iTunes U Course Manager allows you to create your own media rich courses that are delivered directly onto your students’ iPads. Your students are presented with all of the teaching content, resources such as weblinks, videos, images, apps etc as well as lesson plans and the ability to take detailed lesson notes all within the one neat and well organised place. They are then able to access this information 24/7.

The first thing you need to do is login https://itunesu.itunes.apple.com/coursemanager/
Once you have filled in the required online forms, including an instructors bio, you are ready to begin creating your own course.
Your students will also need to download the free iTunes U app on their IOS device.

Before you create a course and start adding content to that course, you must first create a course outline and a course overview. The overview is a brief statement about the course and what it will encompass. The outline can be a list of the different lessons/activities within your course. The outline is needed to structure your course and allows you to create a detailed post fro each item in the course outline.

Students can take detailed notes directly within the iTunes U app

The main body of the course is created in the form of posts. Each post can be allocated within a topic or a part of an entry within the course outline. When you create a new post, you can choose the section in which you want the post to appear. You can then add a lesson overview or instruction for students and attach material such as audio, video, books, documents, apps or images or weblinks. So when a student opens that post, they are presented with your lesson and all of the digital material required for that lesson. They are then able to use a check box to show that they have completed the work set for them. Furthermore, they are able to take detailed lesson notes within the iTunes U app. These lesson notes are automatically categorised for quick and easily reflection.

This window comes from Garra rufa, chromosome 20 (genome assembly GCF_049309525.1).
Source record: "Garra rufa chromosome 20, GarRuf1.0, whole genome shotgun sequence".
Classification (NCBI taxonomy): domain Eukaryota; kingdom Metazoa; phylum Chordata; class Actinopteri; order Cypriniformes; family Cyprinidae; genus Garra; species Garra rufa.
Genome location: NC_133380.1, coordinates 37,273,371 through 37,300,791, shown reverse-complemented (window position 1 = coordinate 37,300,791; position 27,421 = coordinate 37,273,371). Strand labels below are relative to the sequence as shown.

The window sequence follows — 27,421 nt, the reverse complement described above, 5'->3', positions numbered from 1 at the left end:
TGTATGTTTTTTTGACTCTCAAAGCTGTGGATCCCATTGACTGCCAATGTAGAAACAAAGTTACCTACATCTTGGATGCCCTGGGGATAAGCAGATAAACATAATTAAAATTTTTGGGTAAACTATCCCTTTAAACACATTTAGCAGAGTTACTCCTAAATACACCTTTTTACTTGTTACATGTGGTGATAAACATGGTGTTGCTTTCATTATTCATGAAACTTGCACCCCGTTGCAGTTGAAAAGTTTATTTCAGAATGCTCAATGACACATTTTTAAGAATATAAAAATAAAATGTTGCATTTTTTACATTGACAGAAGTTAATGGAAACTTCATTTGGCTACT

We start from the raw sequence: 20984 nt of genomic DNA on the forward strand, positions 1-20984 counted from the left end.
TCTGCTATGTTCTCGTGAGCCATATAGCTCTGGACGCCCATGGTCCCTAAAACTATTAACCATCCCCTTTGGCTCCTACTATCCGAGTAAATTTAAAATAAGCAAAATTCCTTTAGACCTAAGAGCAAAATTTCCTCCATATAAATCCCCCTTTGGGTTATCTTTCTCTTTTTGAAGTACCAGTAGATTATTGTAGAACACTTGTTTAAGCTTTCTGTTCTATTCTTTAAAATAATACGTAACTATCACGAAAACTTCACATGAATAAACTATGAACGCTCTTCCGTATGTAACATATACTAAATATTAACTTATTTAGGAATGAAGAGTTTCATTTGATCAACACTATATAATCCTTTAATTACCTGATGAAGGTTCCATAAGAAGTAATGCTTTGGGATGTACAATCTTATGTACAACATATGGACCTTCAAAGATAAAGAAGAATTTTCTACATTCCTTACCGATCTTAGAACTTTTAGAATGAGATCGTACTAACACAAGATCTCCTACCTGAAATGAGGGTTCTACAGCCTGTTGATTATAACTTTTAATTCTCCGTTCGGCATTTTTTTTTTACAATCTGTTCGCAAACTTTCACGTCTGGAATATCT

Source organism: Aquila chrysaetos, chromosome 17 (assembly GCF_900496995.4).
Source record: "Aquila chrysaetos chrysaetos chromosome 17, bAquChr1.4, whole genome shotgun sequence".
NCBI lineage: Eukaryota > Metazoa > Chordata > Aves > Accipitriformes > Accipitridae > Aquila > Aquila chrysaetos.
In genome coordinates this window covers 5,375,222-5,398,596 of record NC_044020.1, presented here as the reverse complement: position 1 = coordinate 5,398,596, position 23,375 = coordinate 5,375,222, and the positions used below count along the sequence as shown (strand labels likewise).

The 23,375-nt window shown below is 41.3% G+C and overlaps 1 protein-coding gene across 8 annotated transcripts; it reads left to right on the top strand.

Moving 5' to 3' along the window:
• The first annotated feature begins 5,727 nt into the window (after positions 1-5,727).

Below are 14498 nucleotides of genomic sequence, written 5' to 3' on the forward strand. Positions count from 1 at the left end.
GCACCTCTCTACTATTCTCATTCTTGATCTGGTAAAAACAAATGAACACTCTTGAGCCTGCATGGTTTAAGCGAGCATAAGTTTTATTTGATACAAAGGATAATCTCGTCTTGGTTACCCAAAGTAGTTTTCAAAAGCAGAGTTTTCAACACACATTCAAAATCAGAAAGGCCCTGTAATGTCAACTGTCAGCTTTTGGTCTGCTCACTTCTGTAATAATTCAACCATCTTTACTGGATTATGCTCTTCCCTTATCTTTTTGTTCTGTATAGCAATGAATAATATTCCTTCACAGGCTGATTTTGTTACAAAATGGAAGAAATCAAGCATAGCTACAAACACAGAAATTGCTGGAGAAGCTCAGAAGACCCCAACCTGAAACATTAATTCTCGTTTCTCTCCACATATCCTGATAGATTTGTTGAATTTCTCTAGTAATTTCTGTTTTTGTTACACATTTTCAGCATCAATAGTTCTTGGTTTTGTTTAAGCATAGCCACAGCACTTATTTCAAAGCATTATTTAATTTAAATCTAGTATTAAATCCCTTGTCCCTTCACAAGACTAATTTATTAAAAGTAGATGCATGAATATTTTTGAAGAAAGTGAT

Courses can be as simple or as detailed as you wish. Once you have finished adding content to your course, you can share your course by creating a unique enrolment code that can be delivered to your students via email as a direct url. Students simply open the email and enrol into the course. An email is then sent to you requesting approval for that student’s enrolment. You can also provide a short, 9 character, code to your students for them to enter in the Enrol form within their iTunes U app should you wish not to choose email as a form of delivery.

As stated above, I am so excited to be creating courses for my students. I love the idea that all of the digital resources that are required for my lessons can be distributed within the one app. More than that, I love the fact that my students will have access to course content on demand. I have started creating a bunch of courses. One of the courses that I created is a beginner’s guide to The Pinnacle Studio app for iPad which is an absolute killer of an app. I will be creating a post solely about this app shortly but for those who wish to join the iTunes U course about this app, simply open the link below on your iPad. Enjoy.


Starting points for use of an iPad in the Classroom

There are lots of great resources out there for teachers who are embarking on introducing iPads into their classrooms. It can be a little overwhelming as you may not know where to start. This is a great little resource shared by  Tom Barrett so you don’t need to worry about coming up with innovative ways to use iPads in your classroom right away.

iPad in Education wiki

I came across this wiki on my travels today. I’ll admit, it’s not very interesting visually but it’s passed with some great resources regarding using iPads in schools. It even has some useful links to implementation plans and a categorised section for apps used in different stages of schooling. Check it out when you get a chance.

iPad in Education.